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Social security and SSD should be here for the long term

President Roosevelt first established Social Security in 1935 as a safety net for those in retirement. However, its demise has been anticipated for years with many sounding the death knell with greater urgency. These monies, which now take many forms, including but not limited to SSD, SSI and longer-term disability, are an important factor in keeping a roof over the heads of those in need. Pennsylvania residents who depend on these payments may be relieved to hear that the program should be around for the long term.

A recent review of the program's financial stability reveals that, while many congressmen have declared the system nearing insolvency, that does not appear to be the case. The program still has a budget surplus and has managed to increase revenue. There is a gap of approximately 0.3 percent between growth and payouts, which translates into a significant amount of money when working with sums in the billions of dollars. However, the overall balance is an estimated $2.85 trillion.

As of 2016, the growth in revenue was slightly ahead of benefits, but it did require a flow of interest payments to ensure that the balance for the fund remained in the black. At the rate for which benefits are anticipated to increase, even an influx of interest payments will not keep the current system sustainable, and it would run out of money by around 2034. However, if changes are made in several areas, the program will be around for years to come with minimal negative impact.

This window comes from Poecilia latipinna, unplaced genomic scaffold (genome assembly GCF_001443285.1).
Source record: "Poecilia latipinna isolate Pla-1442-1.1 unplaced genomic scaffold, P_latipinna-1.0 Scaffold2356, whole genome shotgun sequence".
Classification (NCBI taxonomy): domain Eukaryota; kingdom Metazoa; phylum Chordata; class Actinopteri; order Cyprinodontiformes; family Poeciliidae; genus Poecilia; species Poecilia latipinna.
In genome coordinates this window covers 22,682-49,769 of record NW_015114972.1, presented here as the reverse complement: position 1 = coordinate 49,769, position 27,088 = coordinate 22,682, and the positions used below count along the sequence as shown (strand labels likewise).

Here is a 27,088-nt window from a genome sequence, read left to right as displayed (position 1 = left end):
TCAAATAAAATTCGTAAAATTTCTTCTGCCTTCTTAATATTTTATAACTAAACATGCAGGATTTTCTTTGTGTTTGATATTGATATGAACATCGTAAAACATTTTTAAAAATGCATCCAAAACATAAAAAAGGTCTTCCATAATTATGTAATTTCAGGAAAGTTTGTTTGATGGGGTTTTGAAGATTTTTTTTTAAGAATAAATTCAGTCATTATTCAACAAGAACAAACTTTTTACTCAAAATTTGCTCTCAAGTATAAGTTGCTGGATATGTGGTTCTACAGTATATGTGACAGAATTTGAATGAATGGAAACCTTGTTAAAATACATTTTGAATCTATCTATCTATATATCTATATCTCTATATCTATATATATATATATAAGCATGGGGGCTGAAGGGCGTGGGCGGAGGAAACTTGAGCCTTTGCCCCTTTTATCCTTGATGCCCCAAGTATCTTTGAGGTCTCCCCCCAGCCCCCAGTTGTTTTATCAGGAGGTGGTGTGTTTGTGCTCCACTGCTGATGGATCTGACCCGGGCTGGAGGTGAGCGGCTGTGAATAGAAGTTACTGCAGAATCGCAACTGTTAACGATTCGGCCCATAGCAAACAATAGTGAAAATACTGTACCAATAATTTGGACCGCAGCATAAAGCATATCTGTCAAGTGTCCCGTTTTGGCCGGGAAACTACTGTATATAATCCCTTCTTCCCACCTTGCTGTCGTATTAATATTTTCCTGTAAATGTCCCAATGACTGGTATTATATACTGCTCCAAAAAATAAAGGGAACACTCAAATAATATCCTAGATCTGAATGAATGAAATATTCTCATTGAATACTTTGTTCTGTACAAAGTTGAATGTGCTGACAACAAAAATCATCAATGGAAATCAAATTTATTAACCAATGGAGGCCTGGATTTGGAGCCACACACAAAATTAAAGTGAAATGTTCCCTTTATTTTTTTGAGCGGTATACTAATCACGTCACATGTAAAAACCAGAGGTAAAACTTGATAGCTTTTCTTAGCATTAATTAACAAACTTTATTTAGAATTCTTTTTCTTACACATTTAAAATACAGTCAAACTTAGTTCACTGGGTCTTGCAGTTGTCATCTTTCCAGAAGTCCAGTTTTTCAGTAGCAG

There have been suggestions concerning ways to secure the funds, such as cutting some benefits, changing the way the funds are invested, and tweaking both retirement age and tax rates. As long as measures are taken sooner rather than later, these benefits should continue to play a vital role in the lives of those who count on them. Pennsylvania residents who are having difficulty either applying for or receiving SSD or other benefits to which they are entitled, can seek the assistance of an attorney who is knowledgeable about how the program works.

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